$backendnic1= New-AzureRmNetworkInterface -ResourceGroupName NRP-RG -Name lb-nic1-be -Location 'West US' -PrivateIpAddress 10.0.2.6 -Subnet $backendSubnet -LoadBalancerBackendAddressPool $nrplb.BackendAddressPools[0] -LoadBalancerInboundNatRule $nrplb.InboundNatRules[0]
    
  3. Create a NIC named lb-nic2-be, and associate it with the second NAT rule and the first (and only) back-end address pool.

    $backendnic2= New-AzureRmNetworkInterface -ResourceGroupName NRP-RG -Name lb-nic2-be -Location 'West US' -PrivateIpAddress 10.0.2.7 -Subnet $backendSubnet -LoadBalancerBackendAddressPool $nrplb.BackendAddressPools[0] -LoadBalancerInboundNatRule $nrplb.InboundNatRules[1]
    
  4. Check the NICs.

     $backendnic1
    

    Expected output:

     Name                 : lb-nic1-be
     ResourceGroupName    : NRP-RG
     Location             : westus
     Id                   : /subscriptions/f50504a2-1865-4541-823a-b32842e3e0ee/resourceGroups/NRP-RG/providers/Microsoft.Network/networkInterfaces/lb-nic1-be
     Etag                 : W/"d448256a-e1df-413a-9103-a137e07276d1"
     ResourceGuid         : 896cac4f-152a-40b9-b079-3e2201a5906e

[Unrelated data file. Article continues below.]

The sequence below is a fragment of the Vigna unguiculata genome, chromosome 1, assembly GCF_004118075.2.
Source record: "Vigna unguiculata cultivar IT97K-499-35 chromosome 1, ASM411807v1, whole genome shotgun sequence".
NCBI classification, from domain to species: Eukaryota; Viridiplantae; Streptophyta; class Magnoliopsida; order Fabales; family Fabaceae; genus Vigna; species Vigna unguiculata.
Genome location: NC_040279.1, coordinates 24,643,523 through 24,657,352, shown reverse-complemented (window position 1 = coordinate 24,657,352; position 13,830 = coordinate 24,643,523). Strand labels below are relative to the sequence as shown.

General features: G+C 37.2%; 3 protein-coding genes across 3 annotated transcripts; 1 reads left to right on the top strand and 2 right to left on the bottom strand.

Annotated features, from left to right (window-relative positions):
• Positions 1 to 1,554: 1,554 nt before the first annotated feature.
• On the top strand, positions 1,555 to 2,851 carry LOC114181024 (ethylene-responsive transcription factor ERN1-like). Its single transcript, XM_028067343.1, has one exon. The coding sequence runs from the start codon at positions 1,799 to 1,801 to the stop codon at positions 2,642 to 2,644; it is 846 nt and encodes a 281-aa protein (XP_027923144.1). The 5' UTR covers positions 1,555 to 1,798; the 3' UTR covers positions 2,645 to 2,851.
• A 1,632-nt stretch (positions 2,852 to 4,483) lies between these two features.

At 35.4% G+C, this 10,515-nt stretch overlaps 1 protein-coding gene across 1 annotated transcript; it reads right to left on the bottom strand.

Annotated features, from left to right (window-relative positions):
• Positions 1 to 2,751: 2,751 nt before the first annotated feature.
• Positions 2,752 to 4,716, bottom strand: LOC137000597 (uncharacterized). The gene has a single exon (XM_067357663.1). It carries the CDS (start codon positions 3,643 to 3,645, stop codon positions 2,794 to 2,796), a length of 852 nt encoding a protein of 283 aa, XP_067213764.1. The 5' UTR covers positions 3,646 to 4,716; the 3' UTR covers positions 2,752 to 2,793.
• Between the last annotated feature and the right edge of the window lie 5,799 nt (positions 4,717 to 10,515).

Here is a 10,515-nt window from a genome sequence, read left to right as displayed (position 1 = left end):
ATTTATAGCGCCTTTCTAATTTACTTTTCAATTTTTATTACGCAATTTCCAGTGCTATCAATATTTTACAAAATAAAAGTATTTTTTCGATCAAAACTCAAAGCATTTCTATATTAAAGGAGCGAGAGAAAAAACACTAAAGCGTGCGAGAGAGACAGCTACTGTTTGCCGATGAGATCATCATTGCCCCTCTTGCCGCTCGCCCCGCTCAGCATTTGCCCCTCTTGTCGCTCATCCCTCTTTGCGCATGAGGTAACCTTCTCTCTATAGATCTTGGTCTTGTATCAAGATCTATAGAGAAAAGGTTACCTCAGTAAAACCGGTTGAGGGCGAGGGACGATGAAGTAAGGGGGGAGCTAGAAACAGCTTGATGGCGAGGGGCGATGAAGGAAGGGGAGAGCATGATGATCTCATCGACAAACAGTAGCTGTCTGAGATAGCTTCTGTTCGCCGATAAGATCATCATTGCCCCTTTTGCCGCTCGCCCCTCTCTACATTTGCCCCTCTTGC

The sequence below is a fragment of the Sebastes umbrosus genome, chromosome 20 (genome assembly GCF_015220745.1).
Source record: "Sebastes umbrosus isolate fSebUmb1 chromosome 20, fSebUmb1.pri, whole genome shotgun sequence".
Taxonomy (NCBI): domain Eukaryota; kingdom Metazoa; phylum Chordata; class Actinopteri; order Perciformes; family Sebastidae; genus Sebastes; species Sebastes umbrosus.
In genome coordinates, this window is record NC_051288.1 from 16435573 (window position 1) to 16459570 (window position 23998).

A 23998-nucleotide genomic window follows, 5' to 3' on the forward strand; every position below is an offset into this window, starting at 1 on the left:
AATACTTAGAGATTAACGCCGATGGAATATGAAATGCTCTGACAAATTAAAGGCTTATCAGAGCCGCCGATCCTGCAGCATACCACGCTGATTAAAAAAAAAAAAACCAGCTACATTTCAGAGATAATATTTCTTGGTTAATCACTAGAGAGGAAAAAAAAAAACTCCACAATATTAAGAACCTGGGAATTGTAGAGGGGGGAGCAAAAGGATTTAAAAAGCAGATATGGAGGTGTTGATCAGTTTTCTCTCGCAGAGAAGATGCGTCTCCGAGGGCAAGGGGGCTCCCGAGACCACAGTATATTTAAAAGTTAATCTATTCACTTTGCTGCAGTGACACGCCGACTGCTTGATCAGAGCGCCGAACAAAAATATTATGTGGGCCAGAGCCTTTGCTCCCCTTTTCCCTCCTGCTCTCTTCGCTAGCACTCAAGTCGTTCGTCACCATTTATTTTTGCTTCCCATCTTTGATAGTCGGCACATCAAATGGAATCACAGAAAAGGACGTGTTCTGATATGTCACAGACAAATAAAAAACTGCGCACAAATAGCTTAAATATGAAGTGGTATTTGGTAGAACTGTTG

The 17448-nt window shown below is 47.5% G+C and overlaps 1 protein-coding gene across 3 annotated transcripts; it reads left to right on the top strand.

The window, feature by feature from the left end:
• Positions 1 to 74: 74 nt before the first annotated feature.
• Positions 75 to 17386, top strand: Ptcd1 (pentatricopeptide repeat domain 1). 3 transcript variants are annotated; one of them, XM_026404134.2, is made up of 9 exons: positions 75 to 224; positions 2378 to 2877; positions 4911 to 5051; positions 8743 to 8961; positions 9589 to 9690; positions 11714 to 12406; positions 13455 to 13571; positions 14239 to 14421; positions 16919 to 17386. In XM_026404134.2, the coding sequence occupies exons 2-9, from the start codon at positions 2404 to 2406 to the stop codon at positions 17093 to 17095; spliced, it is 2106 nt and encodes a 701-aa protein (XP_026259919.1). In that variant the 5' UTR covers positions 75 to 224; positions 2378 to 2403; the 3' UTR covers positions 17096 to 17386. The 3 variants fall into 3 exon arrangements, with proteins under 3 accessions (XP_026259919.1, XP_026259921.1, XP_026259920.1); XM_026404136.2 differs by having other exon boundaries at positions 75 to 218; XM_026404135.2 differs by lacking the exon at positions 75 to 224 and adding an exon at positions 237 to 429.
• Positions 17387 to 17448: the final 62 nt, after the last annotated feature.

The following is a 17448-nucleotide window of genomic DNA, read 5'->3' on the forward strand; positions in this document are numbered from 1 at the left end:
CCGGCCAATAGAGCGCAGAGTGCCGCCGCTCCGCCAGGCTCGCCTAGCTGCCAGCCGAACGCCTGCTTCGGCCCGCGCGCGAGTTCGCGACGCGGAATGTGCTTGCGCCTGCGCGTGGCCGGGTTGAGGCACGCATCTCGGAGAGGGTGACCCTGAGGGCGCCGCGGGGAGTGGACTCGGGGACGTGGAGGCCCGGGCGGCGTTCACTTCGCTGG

ProvisioningState    : Succeeded
     Tags                 :
     VirtualMachine       : null
     IpConfigurations     : [
                         {
                         "Name": "ipconfig1",
                         "Etag": "W/\"d448256a-e1df-413a-9103-a137e07276d1\"",
                         "Id": "/subscriptions/f50504a2-1865-4541-823a-b32842e3e0ee/resourceGroups/NRP-RG/providers/Microsoft.Network/networkInterfaces/lb-nic1-be/ipConfigurations/ipconfig1",
                         "PrivateIpAddress": "10.0.2.6",
                         "PrivateIpAllocationMethod": "Static",
                         "Subnet": {
                             "Id": "/subscriptions/f50504a2-1865-4541-823a-b32842e3e0ee/resourceGroups/NRP-RG/providers/Microsoft.Network/virtualNetworks/NRPVNet/subnets/LB-Subnet-BE"